HENRY DAVID FULMER, JR.
|The Citadel Class of:
||Columbia, South Carolina
||Olivia G. Fulmer (mother)
|Branch of Service:
||U.S. Army Air Forces
|Entered the Service from:
|Company – Squadron:
||409th Bomber Squadron
|Unit – Group:
||93th Bomber Group, Heavy
(Serialnumber, MACR, etc.)
|Date of death:
|Place of death:
||RAF Hardwick, Norfolk, England
||Burnt Oak Farm, Aldeburgh, Norfolk, England
||Distinguished Flying Cross, Air Medal with 3 Oak Leaf Clusters
||Plot D Row 7 Grave 18
||Cambridge American Cemetery
||Lieut. H.D. Fulmer Killed in Action
Mrs. Henry D. Fulmer of 2700 Wilmot Street has been informed by the war department that her son, First Lieut. Henry David Fulmer, Jr., was killed in action December 19 in England. Lieutenant Fulmer was a bombardier with the Eighth Air force. He had been overseas nine months and had nearly completed his missions.
Besides his mother, he leaves a brother, William Oliver Fulmer [Citadel Class of 1946], also in the air corps, and stationed at Keesler field, Mississippi. Lieutenant Fulmer attended both The Citadel and the University of South Carolina.
– Source: The State, 6 January 1945, p.9.“On the morning of 19 December at approximately 1000 hours an aircraft piloted by 1st Lt. Robert W. Marx […] crashed near the field a few seconds after leaving the runway. The fog was thick and instruments were used on the take-off. When the aircraft crashed some of the RDX bombs exploded killing the entire crew. The dead are […] 1st Lt. Henry D. Fulmer, Columbia, S.C. […]” – Source: NARA“RAF Hardwick had a number of fatal crashes involving B-24 Liberators. […] Worst incident was probably the take-off crash on 19 Dec 1944 when a 93BG B-24 hit trees in fog and crashed at the aptly-named Burnt Oak Farm, Aldburgh, just S of the airfield. The bomb-load exploded and all the crew were killed. This crash site is marked by a memorial.” – Source: RAF Hardwick forum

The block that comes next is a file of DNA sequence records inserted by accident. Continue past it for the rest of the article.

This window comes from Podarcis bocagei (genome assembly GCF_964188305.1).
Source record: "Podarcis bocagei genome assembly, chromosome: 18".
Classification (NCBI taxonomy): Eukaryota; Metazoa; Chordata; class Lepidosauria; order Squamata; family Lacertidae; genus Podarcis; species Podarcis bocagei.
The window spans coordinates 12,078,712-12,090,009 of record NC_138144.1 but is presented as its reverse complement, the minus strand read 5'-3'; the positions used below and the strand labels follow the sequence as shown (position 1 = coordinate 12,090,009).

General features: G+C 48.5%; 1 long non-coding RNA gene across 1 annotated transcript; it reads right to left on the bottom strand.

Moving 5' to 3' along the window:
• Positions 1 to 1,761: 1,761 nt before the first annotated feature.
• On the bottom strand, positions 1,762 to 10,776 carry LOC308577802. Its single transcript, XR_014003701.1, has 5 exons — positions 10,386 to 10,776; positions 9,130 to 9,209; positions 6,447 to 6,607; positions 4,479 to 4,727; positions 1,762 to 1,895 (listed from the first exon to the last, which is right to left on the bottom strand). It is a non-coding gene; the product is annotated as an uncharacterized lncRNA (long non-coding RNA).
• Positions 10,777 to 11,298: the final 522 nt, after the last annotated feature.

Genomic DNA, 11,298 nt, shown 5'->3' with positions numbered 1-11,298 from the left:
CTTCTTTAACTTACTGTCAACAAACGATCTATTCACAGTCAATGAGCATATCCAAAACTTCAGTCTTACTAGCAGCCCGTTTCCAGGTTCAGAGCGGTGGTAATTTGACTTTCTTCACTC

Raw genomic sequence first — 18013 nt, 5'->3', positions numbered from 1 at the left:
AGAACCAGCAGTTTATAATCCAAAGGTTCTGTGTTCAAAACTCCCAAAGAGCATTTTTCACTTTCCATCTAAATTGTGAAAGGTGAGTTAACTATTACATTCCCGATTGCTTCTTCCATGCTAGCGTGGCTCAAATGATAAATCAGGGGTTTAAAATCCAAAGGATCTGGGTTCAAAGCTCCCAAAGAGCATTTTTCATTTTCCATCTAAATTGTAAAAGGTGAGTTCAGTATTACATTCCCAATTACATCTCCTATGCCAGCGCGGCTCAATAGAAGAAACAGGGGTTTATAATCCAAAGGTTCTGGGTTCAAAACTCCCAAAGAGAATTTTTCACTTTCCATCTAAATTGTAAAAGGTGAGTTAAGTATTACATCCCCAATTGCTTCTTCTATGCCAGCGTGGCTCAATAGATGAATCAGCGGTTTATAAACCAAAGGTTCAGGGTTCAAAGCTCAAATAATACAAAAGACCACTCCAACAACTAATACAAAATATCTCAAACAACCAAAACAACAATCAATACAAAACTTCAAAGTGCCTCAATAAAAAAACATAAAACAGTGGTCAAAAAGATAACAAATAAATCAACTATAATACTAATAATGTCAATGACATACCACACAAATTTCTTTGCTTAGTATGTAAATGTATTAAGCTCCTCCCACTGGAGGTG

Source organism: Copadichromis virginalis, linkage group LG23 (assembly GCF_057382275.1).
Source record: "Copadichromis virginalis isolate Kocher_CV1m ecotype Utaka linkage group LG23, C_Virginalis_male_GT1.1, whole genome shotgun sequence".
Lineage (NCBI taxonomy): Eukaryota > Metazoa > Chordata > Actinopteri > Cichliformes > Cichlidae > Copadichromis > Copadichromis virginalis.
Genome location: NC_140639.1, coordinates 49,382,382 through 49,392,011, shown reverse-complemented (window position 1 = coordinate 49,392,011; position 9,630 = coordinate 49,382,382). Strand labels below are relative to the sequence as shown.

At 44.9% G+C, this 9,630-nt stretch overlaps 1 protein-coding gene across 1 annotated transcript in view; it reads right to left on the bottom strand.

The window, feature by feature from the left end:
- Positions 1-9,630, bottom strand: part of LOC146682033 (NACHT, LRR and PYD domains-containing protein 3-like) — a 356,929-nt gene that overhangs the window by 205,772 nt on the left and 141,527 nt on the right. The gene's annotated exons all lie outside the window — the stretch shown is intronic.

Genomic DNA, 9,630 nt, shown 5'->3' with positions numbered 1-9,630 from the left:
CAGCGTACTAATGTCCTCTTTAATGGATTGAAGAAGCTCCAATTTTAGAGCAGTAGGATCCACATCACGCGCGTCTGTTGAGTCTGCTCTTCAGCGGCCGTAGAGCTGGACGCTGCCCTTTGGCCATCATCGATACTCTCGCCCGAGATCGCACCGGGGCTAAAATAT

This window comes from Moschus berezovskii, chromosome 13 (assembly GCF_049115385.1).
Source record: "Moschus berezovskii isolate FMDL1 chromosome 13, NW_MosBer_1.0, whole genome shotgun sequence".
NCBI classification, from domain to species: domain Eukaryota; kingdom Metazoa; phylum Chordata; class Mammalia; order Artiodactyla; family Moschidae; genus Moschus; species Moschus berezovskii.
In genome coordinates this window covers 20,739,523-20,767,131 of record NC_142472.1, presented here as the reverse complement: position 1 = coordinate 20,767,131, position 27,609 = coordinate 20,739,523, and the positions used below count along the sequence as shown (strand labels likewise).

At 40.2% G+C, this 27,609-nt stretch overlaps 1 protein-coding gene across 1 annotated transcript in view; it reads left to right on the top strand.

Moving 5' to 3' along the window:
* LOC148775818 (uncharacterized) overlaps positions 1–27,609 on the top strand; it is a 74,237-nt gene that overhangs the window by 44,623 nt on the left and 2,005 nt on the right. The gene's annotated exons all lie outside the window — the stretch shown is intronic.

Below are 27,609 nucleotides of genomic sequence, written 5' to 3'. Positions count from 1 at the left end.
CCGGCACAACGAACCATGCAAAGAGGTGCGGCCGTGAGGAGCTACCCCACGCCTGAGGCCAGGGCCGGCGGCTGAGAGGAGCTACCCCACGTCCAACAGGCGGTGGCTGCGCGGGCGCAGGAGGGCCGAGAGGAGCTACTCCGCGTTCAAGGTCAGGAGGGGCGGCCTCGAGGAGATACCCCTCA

“Remember these men before God with thanksgiving. the gallant crew of B24, #42-50597, of the 93rd BG (transfer from 446th BG) 2ADA, 8th USAAF which crashed in fog during takeoff at Hardwick, England on 19 Dec 1944 in a valiant attempt to deliver air support to the beleaugered [sic] ground forces in Belgium during the Battle of the Bulge. These men died in the cause of freedom.
1Lt Robert E. Marx, Pilot*
1Lt William H. Young, Co-Pilot*
1Lt John D. Camp, Navigator*
1Lt H. David Fulmer, Jr., Bombadier*
2Lt R.K. Locker*
T/Sgt Frank H. Whitten, Engineer
T/Sgt Benjamin C. Wieland
S/Sgt Fred D. Pettigrew*
S/Sgt Ralph E. Gifford
S/Sgt Robert A. Hughes
S/Sgt Harold Clickman
* Buried at the American Military Cemetery at Cambridge
Lest we forget”
From plaque on memorial cross at Hardwick Field, Source: http://www.americanairmuseum.com/place/135811
Sources: American Battle Monuments Commission, The Citadel Archive & Museum, Mike Stannard ’65, Find A Grave.com, Richland County Public Library
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